The role of green space in Chicago's gentrification

Michelle Stuhlmacher, Yushim Kim, Ji Eun Kim

Research output: Contribution to journalArticlepeer-review

Abstract

Investment in park green space can improve the quality of life for urban residents but has also been linked to green gentrification. Investments in informal green space have been proposed as means for improving green access while minimizing the risk of displacement. Very little empirical research, however, has examined the differential impacts of park and non-park green space investments in the broader context of neighborhood greening. To further this understanding, we examine the association between park and non-park green space increases and the likelihood of gentrification in Chicago using satellite imagery, land use, and census data during two periods—1990–2000 and 2000–2010. We found that green space of any type did not have a statistically significant role in increasing the odds of gentrification, but the importance of green space variables in predicting gentrification increased with time. Neighborhood characteristics like the distance to downtown or the presence of gentrifying neighbors were most predictive, suggesting that green investment efforts should consider the pre-existing risk factors for gentrification. Our results do not dispute that green space has the potential to play a role in gentrification, simply that green gentrification may be strongly contingent upon timing and neighborhood characteristics.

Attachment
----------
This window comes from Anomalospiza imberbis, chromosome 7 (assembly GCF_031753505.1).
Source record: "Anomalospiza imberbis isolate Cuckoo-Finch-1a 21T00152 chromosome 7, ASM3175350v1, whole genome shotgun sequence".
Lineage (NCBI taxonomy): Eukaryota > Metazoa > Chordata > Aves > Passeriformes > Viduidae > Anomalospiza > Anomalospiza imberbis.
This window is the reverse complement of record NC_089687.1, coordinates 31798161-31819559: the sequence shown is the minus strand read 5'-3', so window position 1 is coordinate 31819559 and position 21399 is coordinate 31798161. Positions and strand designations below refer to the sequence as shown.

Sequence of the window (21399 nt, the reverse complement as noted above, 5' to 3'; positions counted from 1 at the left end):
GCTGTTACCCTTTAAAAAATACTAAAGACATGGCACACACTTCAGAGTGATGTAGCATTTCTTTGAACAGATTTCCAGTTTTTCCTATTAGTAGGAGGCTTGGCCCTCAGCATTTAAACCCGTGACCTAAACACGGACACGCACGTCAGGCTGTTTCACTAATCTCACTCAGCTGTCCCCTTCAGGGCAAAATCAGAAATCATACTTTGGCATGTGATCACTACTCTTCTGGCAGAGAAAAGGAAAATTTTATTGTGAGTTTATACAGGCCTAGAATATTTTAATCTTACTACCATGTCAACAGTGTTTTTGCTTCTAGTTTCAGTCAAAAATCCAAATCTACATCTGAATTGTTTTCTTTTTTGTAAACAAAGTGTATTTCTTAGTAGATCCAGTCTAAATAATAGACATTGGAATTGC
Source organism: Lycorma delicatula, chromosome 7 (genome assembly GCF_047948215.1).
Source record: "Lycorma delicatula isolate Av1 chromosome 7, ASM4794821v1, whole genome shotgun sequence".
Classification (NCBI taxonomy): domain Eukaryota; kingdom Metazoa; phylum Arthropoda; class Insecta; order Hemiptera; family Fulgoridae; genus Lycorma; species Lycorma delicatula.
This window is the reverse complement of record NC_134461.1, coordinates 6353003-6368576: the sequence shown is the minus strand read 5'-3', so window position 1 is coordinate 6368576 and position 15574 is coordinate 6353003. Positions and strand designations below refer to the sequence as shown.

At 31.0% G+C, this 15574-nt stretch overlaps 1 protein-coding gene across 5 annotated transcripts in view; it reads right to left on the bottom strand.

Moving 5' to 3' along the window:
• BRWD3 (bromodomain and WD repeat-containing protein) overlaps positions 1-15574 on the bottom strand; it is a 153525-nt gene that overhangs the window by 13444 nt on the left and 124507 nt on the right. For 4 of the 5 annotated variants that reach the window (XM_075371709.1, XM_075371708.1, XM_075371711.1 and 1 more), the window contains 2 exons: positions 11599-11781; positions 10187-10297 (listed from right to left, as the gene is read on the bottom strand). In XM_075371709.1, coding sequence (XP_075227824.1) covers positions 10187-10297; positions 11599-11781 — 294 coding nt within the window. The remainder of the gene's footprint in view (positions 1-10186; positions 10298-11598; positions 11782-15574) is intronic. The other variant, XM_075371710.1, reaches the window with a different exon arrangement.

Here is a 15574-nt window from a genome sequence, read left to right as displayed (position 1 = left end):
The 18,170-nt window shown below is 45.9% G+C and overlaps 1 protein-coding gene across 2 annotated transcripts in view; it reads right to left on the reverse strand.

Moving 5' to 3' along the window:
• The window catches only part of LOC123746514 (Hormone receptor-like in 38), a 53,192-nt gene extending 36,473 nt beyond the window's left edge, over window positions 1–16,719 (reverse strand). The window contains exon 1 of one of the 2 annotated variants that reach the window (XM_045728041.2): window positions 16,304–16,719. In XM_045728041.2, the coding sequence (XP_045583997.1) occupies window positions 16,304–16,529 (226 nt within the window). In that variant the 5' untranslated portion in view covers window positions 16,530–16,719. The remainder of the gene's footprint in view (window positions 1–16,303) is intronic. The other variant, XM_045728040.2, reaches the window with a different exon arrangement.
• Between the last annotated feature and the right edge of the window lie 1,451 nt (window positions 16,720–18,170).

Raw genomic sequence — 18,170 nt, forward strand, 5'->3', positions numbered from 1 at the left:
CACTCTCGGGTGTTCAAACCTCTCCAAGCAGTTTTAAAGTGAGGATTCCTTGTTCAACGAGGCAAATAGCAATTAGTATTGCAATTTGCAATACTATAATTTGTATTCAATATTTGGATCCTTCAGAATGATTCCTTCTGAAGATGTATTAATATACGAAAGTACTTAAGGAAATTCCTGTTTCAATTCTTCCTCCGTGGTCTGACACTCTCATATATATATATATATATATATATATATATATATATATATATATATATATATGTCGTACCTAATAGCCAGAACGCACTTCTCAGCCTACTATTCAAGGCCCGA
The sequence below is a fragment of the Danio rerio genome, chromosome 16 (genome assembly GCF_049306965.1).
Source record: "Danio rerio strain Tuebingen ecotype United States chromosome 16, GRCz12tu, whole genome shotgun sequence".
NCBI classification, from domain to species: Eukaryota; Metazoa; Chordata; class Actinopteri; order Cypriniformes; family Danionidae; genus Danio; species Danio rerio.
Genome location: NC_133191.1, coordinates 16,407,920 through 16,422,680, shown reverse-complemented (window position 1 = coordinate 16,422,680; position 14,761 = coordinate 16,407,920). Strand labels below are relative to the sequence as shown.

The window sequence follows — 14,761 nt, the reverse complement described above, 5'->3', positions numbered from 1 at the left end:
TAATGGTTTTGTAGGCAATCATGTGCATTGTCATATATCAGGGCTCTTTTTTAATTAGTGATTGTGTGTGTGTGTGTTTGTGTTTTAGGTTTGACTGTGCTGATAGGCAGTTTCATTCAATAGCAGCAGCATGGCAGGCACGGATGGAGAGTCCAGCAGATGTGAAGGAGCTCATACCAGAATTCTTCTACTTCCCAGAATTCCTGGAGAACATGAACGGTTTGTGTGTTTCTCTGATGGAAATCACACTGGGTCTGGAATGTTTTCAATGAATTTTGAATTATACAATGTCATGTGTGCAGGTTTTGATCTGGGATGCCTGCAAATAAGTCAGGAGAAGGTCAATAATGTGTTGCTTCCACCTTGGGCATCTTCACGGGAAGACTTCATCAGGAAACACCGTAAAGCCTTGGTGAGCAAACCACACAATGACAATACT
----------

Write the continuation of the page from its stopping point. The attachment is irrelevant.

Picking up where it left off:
Original languageEnglish (US)
Article number127569
JournalUrban Forestry and Urban Greening
Volume71
DOIs
StatePublished - May 2022

Keywords

  • Earth observation
  • Gentrification
  • Green gentrification
  • Green space
  • Satellite imagery

ASJC Scopus subject areas

  • Forestry
  • Ecology
  • Soil Science

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